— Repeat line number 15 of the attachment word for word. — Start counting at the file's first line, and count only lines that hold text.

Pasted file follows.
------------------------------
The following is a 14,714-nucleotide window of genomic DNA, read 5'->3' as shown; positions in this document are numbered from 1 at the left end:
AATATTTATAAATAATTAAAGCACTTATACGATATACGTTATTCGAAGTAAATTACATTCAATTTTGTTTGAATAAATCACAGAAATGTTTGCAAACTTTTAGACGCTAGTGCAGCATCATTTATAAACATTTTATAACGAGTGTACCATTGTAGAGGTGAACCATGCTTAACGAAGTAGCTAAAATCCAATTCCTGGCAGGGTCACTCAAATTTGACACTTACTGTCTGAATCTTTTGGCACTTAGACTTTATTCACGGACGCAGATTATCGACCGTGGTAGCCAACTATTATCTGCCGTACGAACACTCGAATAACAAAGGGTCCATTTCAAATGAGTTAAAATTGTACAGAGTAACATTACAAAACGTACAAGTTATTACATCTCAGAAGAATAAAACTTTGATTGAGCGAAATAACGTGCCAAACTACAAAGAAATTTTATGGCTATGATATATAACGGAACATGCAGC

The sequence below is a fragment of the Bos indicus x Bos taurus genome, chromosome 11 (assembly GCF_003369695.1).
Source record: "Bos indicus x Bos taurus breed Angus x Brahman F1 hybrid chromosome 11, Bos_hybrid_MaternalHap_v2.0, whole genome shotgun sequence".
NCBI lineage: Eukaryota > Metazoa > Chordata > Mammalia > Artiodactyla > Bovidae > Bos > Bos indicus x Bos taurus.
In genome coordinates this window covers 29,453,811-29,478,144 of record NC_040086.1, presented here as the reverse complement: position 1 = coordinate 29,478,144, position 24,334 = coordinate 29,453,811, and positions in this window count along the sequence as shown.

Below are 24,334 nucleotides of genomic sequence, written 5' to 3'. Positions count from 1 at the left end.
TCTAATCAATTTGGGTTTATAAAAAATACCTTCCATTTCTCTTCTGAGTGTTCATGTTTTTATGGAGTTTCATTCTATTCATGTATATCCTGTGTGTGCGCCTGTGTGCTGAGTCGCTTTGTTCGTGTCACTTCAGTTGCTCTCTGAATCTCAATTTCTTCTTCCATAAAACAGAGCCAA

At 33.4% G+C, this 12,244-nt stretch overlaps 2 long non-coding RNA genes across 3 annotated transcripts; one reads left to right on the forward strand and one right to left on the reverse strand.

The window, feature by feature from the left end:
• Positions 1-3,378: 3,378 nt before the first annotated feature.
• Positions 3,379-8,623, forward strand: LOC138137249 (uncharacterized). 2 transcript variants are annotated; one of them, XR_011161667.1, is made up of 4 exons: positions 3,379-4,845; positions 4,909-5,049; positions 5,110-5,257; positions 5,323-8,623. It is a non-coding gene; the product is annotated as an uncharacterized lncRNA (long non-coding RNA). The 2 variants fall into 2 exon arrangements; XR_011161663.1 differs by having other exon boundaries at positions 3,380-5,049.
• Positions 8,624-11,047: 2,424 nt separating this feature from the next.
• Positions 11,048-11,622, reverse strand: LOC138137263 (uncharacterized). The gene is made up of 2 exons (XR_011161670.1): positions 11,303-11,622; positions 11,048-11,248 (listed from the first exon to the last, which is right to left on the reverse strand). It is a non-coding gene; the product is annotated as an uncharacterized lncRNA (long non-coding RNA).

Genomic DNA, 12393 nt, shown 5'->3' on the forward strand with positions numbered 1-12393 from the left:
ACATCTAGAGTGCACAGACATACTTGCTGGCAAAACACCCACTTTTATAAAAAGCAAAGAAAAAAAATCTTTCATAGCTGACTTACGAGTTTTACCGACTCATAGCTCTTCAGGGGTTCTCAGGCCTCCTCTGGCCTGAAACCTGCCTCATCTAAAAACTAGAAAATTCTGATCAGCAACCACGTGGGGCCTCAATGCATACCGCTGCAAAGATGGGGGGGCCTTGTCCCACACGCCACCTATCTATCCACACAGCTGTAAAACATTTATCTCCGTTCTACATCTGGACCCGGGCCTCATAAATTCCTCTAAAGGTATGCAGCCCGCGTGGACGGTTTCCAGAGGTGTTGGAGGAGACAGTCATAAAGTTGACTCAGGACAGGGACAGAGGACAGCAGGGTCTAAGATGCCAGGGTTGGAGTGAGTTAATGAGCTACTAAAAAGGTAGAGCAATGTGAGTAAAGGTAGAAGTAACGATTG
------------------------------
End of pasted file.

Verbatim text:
Genomic DNA, 12393 nt, shown 5'->3' on the forward strand with positions numbered 1-12393 from the left: